If my previous post made any sense then scholars ought to cease looking for meaning, identity, or significance in the objects studied (like the holiness of the altar or debating which Muslim is the proper sort of Muslim). Rather than doing interpretive, let alone normative, studies we’ll instead examine the usually taken-for-granted systems that groups of people use to make sense of their world–to make the world as it happens to be into a manageable world that, if done “properly,” more than likely appears to all of us as if it always has been that way and therefore ought to continue being that way.
Case in point: I’d hazard a guess that many would agree that it makes little sense for scholars to debate whether the left is truly the left and whether the right is truly the right; so to ask whether our dog, Izzy, is really on the left or not is sort of silly, inasmuch as answering the question means normalizing an arbitrary point of view (i.e., when viewed from behind, she’s on the right, of course). But replace left/right with other conceptual pairs that we all routinely use to navigate the world in the most mundane and routine of ways (e.g., raw/cooked, clean/unclean, married/single, male/female, domestic/foreign, gay/straight, religion/politics…), and, depending what is at stake in the continued, smooth management that results from our “proper” use of each pair, then the ease with which we see the work they do will start to shift, making it increasingly difficult to imagine them as anything but neutral descriptors of a prior world’s natural and stable features. In fact, it’s not difficult at all to reach the point where historicizing some of the binary pairs that we all necessarily use to reconfigure our setting as (in the words of the late Michel de Certeau [PDF]) a “theater of actions” will be met with surprisingly (or, rethinking that, should I perhaps say predictably?) animated claims of traitorous blasphemy–or even worse.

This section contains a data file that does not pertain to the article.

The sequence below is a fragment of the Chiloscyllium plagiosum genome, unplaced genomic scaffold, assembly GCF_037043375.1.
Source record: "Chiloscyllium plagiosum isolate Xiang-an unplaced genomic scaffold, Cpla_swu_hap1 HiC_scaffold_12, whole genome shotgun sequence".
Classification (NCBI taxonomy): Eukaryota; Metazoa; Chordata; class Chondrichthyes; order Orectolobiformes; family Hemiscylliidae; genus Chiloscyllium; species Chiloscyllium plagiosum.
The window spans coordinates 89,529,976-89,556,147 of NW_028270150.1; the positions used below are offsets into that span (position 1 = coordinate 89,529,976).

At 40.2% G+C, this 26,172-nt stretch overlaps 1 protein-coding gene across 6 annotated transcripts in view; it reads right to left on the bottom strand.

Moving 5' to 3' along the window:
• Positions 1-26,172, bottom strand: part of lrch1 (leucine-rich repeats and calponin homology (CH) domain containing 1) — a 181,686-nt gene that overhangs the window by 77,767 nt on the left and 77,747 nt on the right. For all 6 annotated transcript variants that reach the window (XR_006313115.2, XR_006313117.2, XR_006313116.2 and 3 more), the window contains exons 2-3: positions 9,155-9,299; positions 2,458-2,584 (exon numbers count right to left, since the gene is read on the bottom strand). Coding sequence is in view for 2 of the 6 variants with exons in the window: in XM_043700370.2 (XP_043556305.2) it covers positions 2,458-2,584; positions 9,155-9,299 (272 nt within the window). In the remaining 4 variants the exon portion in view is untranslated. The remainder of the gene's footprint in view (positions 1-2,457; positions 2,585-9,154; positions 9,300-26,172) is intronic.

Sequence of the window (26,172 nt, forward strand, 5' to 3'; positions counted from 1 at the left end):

But if “left” and “right” are only possible to think/think with, only possible to say, only possible to enact and move within, by means of judgments (e.g., “Izzy is, or perhaps ought to be, on the left”), which are themselves products of a subject situated within an enforced, historically-specific rule system–in this case, a yellow dotted line painted down the middle of asphalt that was itself put on top of a previously limitless expanse of grass, all of which created a walk here/not there distinction amid otherwise generic open space–then what about all of those other conceptual pairings that enable us to walk here or be there, allow us to like or dislike, friend or unfriend, agree or disagree? What usually unseen rules prompt and enforce them? What social actors benefit from their existence? What set of interests/modes of interaction are reproducible from their continued use–regardless who uses them and for what ends?
It therefore strikes me that scholars of signifying practices should be interested in the pre-conditions and settings of identification, rather than entering debates over correct meanings, orthodox practices, and the proper limits of identity. That there is much at stake in debates over whether a world without end actually has a history and edges indicates to me just how important the examination of those wider and prior structures are.